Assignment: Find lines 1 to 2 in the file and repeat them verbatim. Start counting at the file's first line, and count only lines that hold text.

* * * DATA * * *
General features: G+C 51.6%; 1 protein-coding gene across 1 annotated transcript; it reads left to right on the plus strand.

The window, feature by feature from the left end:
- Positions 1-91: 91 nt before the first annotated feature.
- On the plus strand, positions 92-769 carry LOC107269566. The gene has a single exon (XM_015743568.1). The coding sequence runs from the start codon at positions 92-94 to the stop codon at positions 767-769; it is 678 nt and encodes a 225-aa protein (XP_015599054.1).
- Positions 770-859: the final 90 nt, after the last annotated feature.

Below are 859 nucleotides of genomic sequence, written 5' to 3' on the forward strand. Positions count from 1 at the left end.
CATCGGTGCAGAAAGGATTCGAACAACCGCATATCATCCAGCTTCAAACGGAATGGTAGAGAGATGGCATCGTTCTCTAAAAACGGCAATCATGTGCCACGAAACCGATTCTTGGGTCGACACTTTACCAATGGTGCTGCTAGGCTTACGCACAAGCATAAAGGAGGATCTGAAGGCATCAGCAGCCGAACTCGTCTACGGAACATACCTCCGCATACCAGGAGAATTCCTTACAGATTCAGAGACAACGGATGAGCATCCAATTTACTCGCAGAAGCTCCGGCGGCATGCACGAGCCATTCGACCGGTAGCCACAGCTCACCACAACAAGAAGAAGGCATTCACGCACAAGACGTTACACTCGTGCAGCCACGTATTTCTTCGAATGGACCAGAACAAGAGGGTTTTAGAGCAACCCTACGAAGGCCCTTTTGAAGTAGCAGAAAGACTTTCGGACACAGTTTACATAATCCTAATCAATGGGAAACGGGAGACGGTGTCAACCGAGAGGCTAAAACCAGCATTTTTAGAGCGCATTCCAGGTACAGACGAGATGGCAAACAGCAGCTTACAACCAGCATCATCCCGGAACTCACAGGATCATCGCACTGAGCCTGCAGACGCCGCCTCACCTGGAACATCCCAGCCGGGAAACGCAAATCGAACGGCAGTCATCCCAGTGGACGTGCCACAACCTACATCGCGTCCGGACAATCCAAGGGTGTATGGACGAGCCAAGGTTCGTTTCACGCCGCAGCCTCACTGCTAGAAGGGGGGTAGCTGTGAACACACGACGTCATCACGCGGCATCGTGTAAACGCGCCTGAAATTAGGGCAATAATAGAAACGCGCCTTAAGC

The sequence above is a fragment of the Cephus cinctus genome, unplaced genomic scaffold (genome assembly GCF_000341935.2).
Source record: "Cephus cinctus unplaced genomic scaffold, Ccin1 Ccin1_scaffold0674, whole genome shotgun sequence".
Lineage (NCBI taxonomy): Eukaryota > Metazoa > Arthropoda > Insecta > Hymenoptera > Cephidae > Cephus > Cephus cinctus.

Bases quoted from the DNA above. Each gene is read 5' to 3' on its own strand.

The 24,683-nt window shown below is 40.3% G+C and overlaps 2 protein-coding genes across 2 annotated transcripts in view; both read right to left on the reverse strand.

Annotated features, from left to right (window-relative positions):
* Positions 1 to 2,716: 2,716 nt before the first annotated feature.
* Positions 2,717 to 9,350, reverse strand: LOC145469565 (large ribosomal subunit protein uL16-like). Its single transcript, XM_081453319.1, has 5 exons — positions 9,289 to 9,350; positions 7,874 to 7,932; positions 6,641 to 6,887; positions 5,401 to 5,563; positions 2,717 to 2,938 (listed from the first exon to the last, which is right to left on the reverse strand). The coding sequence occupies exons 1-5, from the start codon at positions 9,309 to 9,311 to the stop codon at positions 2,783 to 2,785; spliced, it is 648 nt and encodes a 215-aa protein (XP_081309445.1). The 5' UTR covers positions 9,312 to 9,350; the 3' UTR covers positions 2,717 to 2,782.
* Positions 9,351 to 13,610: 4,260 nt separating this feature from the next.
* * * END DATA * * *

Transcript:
General features: G+C 51.6%; 1 protein-coding gene across 1 annotated transcript; it reads left to right on the plus strand.

The window, feature by feature from the left end: